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 Posted:   Jan 14, 2014 - 9:48 AM   
 By:   Dana Wilcox   (Member)

Gotta say, that speech is laughably inane.

Dan


Imagine -- Ayn Rand wasn't even mentioned once!

(Gimme a break.)

 
 
 Posted:   Jan 14, 2014 - 10:28 AM   
 By:   Dan Hobgood   (Member)

Gotta say, that speech is laughably inane.

Dan


Yes, Ayn Rand wasn't even mentioned once!

Gimme a break.


Happily, I long ago wrote a much better rant, Dana (albeit not for an audience of film aficianados, as you'll see). Incredibly, I didn't mention Ayn Rand once in it, either (as if I think citing or mentioning her is imperative . . . ).
_________

I don't know who would endorse this character's worldview, but it's the exact sort of vomit that someone like myself finds putrid.

Let's start with how Daniels' character criticizes "liberals." Funny that they're referred to as "liberals," as there's nothing truly liberal, or progressive for that matter, about them. They support taxes, and not just high taxes, but high, graduated taxes that punish people for success. (It's the equivalent of charging rich people $500 for a sandwich just because, well, they can afford it!) Moreover, "Liberals" force people from their homes against their will, order farmers to burn their own crops, promote the spread of fatal diseases to prevent alleged environmental damage there's no actual evidence of, award money to women if they'll have children they can't afford, release dangerous criminals from prison for weekend getaways, etc.

Yet the main complaint Daniels' character has about them is that they're--losers??? W.T.F!!!

Meanwhile, Aaron Sorkin has--of course--made the scene's would-be-capitalist sound like a verbally-challenged buffoon for Daniels' character to scorn. Alas, Sorkin's facts are wrong (and, thus, Daniels' with him). How many free countries are there really in the world? Nope, not 200. Sorry, not 100, either. It's not 20, or even 10. Real answer: THERE IS NO FREE COUNTRY ON EARTH. They're all to some degree un-free, thanks to those wonderful "losers," the "liberals." Why is America not #1 in all those desirable qualities Daniels' character runs his mouth about? It's because we're cutting corners and corners on "freedom, and freedom." Nonetheless, Daniels' character continues to spew his nonsense about "morality" and helping "the poor" (all of whom own the cars, the televisions, the phones, etc., that not a damn person on earth had 150 years ago, but that free enterprise has made bountiful).

Here I was thinking Daniels would never again play a character as inane as the one who believed Aspen was a French city in Dumb and Dumber. (At least in that role he wasn't actually spreading misinformation.)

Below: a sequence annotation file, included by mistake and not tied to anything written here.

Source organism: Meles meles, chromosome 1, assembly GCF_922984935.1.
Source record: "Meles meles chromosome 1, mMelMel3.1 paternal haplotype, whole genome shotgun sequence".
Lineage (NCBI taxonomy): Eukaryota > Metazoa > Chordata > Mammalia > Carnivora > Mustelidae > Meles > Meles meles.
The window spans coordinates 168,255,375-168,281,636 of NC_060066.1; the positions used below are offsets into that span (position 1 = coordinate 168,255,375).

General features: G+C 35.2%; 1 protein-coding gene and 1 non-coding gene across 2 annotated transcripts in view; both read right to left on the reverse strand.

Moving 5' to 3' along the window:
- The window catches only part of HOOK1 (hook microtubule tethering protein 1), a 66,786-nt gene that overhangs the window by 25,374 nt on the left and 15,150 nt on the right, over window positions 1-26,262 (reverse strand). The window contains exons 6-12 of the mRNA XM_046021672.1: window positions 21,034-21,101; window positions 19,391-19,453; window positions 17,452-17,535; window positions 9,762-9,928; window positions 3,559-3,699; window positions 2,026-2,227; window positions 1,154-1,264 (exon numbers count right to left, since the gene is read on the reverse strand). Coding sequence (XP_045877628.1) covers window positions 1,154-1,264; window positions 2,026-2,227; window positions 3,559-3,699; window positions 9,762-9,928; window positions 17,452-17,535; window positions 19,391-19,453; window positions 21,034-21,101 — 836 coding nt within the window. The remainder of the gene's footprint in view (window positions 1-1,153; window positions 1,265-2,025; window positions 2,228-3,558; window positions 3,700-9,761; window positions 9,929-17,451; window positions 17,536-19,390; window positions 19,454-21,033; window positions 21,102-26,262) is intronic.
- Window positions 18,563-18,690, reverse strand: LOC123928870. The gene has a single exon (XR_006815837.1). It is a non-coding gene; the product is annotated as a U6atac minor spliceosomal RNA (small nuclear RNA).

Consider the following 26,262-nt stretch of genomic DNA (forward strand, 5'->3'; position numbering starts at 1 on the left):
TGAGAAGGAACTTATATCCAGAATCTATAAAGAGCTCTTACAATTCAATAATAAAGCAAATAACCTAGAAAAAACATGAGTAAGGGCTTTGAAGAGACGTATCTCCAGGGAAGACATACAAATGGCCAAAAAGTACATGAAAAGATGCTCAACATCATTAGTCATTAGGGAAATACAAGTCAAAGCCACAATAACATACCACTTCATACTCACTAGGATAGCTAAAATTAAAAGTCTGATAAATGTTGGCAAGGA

Here's what's moral (as opposed to what Daniels' character implies is): Freedom. Self-interest. Profit-motive. So on and so forth. Two centuries ago, the framers of this country dedicated their lives to creating a sanctuary from government oppression and for an individual's pursuit of his own happiness and wealth. America was and remains the greatest country on earth because of the near-perfect template they left to us, and the world, to follow. Yet, look what we've done to it! America is still the greatest country on earth, but it's nowhere near as great, or good, as it used to be. That's because of bad thinking like Aaron Sorkin's, not in spite of it. Accordingly, Sorkin should stick to writing movies about Internet fanboys because he stinks at everything else. The American President was a ridiculous, uneven, White House-turned-soap-opera melodrama with only one classy thing about it: the dazzling and Oscar-nominated Mark Shaiman score. The West Wing was, well, The Left Wing. Then there's Studio 60 on the Sunset Strip. (You can't even remember it, can you?)

A truly superb clip would be the one I heard Rush Limbaugh play on the radio in honor of Milton Friedman on what would have been his 100th birthday. Rush may overrate Friedman, but the excerpt of his appearance on a Donahue episode from the 70s was absolutely great. Donahue, effectively playing the role of an Aaron Sorkin, grilled Friedman about free/capitalist society. I was quite impressed by how simply and succinctly Friedman shut that fat blowhard up and made him look like the fool he was. (At least at that time, a Donahue would give air time to somebody like Friedman, to address such weighty material. I doubt you'll see such a person discussing such a subject on Maury or Dr. Phil anytime soon. Contemporary hosts are too busy figuring out paternity for the welfare gals.)

I've just looked up the Friedman clip on YouTube, and it's there ("Milton Friedman [on] Greed"). As it turns out, it's shorter than the clip from The Newsroom. It's a credit to good thinking, then, that it takes Friedman less time to educate than it does Sorkin and Daniels to obfuscate.

Dan